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July 2: Supply Chain Attack – Digging into the Web of Compromised Domains

Executive Summary:

  • On June 25, 2024, the Sansec forensics team published a report revealing a supply chain attack targeting the widely-used JavaScript library. The attack originated in February 2024 when Funnull, a Chinese company, acquired the previously legitimate domain and GitHub account. Shortly thereafter, the service began redirecting users to malicious sites and deploying sophisticated malware with advanced evasion techniques.
  • On June 27, 2024, Namecheap suspended the malicious domain, mitigating the immediate threat for now. However, Censys still detects 384,773 hosts embedding a polyfill JS script linking to the malicious domain as of July 2,2024, primarily located in Germany.
    • These hosts include websites associated with major platforms like Hulu, Mercedes-Benz, and WarnerBros. Security experts strongly advise website owners to remove any references to and its associated domains from their codebase as a precautionary measure. Cloudflare and Fastly have offered alternative, secure endpoints for polyfill services as a workaround.
  • Further investigation has uncovered a more extensive network of potentially compromised domains. Researchers identified four additional active domains linked to the same account that owned the domain. Censys detected 1,637,160 hosts referencing one or more of these endpoints. At least one of these domains has been observed engaging in malicious activities dating back to June 2023, but the nature of the other associated domains is currently unknown.
  • This incident highlights the growing threat of supply chain attacks on open-source projects
  • Detection with Censys
    • Censys Search query for exposed hosts referencing the malicious polyfill[.]io domain
    • Censys ASM query for exposed hosts referencing the malicious polyfill[.]io domain
    • Censys Search query for exposed hosts referencing one of the additional potentially associated domains
    • Censys ASM query for exposed hosts referencing one of the additional potentially associated domains


Over the past week, the web development community has been rocked by a supply chain attack targeting the widely-used JavaScript library. Polyfill.js is designed to provide support for more modern tools and functionality on older web browsers that don’t natively support them, in order to maintain cross-compatibility. 

In February 2024, the domain and GitHub account were acquired by Funnull, a Chinese CDN company, raising immediate concerns about the service’s legitimacy. Subsequently, malware injected through began redirecting users to malicious sites, affecting reports of over 100,000 websites, including high-profile platforms such as JSTOR, Intuit, and the World Economic Forum. This sophisticated malware employs various evasion techniques, making it particularly challenging to detect and combat.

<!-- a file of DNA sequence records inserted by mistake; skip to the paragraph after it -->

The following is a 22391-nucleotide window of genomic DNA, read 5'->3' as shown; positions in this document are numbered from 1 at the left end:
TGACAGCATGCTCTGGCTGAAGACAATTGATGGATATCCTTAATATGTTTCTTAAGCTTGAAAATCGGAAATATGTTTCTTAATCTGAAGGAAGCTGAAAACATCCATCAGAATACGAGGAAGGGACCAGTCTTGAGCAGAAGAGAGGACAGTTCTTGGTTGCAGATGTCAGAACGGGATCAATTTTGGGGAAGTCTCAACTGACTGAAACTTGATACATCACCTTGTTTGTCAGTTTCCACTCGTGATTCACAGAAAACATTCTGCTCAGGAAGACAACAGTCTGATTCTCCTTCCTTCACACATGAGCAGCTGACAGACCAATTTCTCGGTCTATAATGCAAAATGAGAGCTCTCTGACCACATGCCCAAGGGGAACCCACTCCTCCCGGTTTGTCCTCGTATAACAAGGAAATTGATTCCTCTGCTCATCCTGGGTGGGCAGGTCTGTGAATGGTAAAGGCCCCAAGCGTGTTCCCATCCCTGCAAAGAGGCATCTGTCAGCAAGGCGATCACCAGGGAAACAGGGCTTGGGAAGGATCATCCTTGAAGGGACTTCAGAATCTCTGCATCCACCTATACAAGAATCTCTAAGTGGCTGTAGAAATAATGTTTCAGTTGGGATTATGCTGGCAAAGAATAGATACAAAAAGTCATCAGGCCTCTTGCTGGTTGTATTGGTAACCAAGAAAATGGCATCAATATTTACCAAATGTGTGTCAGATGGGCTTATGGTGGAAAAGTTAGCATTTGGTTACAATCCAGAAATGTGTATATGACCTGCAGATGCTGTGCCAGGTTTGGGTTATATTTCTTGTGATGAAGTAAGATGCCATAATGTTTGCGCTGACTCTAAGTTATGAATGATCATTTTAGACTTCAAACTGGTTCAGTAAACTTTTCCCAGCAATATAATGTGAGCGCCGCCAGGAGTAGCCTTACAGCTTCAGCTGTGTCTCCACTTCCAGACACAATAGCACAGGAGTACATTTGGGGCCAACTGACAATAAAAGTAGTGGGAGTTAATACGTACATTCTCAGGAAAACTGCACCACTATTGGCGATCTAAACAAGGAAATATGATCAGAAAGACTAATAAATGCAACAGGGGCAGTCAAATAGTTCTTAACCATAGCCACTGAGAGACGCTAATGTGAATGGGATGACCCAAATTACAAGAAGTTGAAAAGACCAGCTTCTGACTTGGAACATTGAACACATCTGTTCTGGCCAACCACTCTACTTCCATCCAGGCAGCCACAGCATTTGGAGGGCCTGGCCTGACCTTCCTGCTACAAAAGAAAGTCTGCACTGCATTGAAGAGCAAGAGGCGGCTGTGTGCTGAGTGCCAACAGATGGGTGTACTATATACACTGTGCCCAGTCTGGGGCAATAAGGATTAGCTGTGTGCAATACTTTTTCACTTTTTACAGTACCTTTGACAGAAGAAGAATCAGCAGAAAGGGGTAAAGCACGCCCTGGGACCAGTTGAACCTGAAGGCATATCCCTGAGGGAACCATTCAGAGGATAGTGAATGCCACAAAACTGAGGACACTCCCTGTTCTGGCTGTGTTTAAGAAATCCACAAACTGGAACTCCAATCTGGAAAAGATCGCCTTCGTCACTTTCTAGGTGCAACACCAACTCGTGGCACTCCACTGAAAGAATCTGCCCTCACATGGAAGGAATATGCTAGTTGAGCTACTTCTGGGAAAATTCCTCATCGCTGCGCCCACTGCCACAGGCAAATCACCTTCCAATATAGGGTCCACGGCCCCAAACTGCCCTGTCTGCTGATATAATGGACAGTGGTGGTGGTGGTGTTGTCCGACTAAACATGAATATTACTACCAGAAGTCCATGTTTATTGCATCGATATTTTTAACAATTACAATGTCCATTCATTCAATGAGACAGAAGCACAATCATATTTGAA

Multiple companies have responded to this situation. Cloudflare and Fastly have offered alternative, secure endpoints for users. Google has blocked ads for e-commerce sites using The website blocker uBlock Origin added the domain to its filter list. Andrew Betts, the original creator of, has urged website owners to immediately remove the library, emphasizing that it’s no longer necessary for modern browsers. 

The most important recent development is that as of June 27, Namecheap, the domain registrar for, took down the malicious domain – which mitigates the immediate threat. 

This story is a reminder of the growing threat of supply chain attacks on open-source projects, especially in the web development ecosystem where applications rely on a diverse technology stack of open source packages for functionality. These dependencies can get tenuous. A memorable example is from 2016, when the removal of a single open-source JavaScript package from npm by a developer caused widespread disruption to websites worldwide, prompting npm to reverse the action within just 2 hours. Interconnected dependencies within the open-source ecosystem have interconnected security implications.


(Relevant xkcd:

Censys Findings

Censys has identified a significant number of web hosts using the CDN. As of the latest data, 384,773 hosts were found to include references to “https://cdn.polyfill[.]io” or “https://cdn.polyfill[.]com” in their HTTP responses.

A notable concentration of these hosts, approximately 237,700, are located within the Hetzner network (AS24940), primarily in Germany. This is not surprising – Hetzner is a popular web hosting service, and many website developers leverage it. 

Further analysis of the affected hosts reveals domains tied to major companies such as Warner Bros (, Hulu (, Mercedes-Benz (, and Pearson (, that have large numbers of hosts referencing the malicious polyfill endpoint. Interestingly, the most common hostname associated with hosts presenting the endpoint is, indicating widespread usage among users of Amazon’s S3 static website hosting.